Today the Supreme Judicial Court rendered its decision in the case which has set the standard for marital agreements in Massachusetts. I was counsel for the wife in the appeal with my partners, Susan Stenger and Robin Lynch Nardone. We did not try the underlying case.
The judgment is very bittersweet for us because the court adopted the standard that we proposed for marital agreements then went on to find that at the trial our client hadn’t met that standard.
Marital agreements are agreements between spouses that are neither divorce agreements nor prenuptial agreements. I very strongly believe that the opportunity for coercion is high in these circumstances (Honey sign this agreement or I will leave you) and we argued first that these agreements should not be enforced, but if the court was inclined to allow them there should be a different standard for their enforcement than is used for prenuptial agreements.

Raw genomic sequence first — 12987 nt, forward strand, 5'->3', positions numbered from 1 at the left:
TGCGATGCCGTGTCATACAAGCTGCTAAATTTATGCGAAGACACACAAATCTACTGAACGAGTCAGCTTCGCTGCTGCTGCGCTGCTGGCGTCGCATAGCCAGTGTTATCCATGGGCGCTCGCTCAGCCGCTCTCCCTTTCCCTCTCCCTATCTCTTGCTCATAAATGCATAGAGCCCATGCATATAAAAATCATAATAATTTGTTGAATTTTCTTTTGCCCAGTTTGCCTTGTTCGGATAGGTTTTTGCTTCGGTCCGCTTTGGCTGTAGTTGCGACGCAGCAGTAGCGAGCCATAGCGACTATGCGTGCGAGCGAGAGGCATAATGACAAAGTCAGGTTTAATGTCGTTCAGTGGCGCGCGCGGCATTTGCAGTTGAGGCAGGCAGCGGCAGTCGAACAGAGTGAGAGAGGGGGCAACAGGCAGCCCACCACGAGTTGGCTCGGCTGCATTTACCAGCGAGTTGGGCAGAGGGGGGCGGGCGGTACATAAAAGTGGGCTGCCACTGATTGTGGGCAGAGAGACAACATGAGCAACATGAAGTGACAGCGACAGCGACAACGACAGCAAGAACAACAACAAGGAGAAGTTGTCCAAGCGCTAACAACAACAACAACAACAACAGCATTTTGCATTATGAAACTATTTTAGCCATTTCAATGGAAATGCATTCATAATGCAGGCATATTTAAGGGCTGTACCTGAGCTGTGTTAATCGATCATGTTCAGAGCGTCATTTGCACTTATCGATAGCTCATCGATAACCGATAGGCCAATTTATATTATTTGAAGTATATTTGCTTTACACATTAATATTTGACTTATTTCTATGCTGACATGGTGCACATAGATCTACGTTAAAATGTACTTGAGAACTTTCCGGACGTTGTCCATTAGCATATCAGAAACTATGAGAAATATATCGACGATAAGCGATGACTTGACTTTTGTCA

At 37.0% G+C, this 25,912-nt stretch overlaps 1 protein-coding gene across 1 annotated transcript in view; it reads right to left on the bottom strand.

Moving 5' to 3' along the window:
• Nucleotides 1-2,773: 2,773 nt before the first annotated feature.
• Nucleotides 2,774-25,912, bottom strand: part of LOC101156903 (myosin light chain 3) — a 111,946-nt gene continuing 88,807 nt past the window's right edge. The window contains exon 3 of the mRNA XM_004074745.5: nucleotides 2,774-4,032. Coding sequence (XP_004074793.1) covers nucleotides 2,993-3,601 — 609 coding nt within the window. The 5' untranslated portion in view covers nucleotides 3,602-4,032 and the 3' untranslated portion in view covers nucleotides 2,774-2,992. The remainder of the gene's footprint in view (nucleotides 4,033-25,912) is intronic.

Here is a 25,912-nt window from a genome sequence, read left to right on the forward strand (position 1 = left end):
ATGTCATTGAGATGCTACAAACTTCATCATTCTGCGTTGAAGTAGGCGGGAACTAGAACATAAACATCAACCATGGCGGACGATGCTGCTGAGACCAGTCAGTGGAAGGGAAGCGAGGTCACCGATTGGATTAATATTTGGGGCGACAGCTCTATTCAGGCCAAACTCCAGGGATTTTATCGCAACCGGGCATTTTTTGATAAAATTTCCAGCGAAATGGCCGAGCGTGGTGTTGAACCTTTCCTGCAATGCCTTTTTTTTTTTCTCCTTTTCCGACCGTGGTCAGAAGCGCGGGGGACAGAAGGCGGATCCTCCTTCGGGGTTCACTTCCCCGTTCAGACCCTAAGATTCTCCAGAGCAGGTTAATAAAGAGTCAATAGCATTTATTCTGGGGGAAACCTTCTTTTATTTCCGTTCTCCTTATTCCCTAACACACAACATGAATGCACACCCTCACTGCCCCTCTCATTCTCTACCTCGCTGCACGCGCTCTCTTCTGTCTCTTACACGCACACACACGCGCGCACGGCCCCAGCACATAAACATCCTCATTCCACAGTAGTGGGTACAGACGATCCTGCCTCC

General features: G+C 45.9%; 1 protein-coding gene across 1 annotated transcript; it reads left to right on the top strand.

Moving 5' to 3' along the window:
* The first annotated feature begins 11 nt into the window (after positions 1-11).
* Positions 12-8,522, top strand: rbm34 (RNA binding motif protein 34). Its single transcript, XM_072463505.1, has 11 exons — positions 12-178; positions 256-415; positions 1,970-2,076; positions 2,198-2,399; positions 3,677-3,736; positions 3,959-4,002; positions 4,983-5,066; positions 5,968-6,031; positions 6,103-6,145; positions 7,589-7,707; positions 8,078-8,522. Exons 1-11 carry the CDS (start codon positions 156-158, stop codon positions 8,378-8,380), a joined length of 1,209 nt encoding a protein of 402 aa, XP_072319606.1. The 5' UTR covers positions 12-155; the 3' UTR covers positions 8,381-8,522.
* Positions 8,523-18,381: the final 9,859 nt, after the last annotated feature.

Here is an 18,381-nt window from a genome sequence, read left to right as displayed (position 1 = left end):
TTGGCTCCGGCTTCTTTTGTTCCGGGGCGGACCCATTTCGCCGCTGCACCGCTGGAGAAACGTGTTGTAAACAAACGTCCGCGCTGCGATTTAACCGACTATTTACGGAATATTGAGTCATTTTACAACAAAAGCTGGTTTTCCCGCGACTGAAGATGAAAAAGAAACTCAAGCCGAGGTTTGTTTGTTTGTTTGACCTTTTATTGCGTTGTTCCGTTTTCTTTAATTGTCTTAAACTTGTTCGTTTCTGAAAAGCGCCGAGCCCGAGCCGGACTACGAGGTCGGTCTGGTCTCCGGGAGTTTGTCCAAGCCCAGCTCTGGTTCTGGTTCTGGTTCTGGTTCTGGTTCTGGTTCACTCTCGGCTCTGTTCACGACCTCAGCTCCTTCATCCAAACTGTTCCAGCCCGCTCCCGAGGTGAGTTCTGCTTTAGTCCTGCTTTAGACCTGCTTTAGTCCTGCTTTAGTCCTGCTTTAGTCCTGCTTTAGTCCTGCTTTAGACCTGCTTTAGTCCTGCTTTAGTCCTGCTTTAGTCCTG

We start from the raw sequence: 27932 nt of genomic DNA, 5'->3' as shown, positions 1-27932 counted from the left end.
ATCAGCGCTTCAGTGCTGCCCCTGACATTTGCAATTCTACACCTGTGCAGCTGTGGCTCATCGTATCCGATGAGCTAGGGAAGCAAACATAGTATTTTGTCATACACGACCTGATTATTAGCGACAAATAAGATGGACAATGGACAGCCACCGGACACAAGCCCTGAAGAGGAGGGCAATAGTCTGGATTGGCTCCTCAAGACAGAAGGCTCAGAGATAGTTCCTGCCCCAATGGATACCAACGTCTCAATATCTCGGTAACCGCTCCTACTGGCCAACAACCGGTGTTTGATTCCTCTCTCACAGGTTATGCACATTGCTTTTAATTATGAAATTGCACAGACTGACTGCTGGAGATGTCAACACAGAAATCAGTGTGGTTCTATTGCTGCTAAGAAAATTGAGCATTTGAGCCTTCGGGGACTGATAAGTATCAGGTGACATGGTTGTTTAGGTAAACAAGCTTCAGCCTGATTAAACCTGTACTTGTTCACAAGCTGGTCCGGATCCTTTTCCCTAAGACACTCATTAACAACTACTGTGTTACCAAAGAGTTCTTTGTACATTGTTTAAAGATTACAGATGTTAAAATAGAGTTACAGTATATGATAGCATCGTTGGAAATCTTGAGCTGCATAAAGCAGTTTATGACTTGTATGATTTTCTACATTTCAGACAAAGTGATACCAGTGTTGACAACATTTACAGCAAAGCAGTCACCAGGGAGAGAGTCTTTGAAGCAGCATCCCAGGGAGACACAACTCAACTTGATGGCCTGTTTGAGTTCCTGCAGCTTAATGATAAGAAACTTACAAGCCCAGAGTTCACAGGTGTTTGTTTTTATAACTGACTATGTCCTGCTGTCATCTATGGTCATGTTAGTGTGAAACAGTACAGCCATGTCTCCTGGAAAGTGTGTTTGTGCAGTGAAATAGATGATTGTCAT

The SJC agreed; Marital agreements are now enforceable in Massachusetts, BUT
They must be scrutinized by the judge to determine at a minimum whether:
(1) each party has had an opportunity to obtain separate legal counsel of each party’s own choosing;
(2) there was fraud or coercion in obtaining the agreement;
(3) all assets were fully disclosed by both parties before the agreement was executed;
(4) each spouse knowingly and explicitly agreed in writing to waive the right to a judicial equitable division of assets and marital rights in the event of a divorce; and
(5) the terms of the agreement are fair and reasonable at the time of execution and at the time of divorce.
The spouse seeking to enforce the agreement has burden of proof on these issues.
This will be a very useful decision for the attorneys in Massachusetts who practice domestic relations and probate law.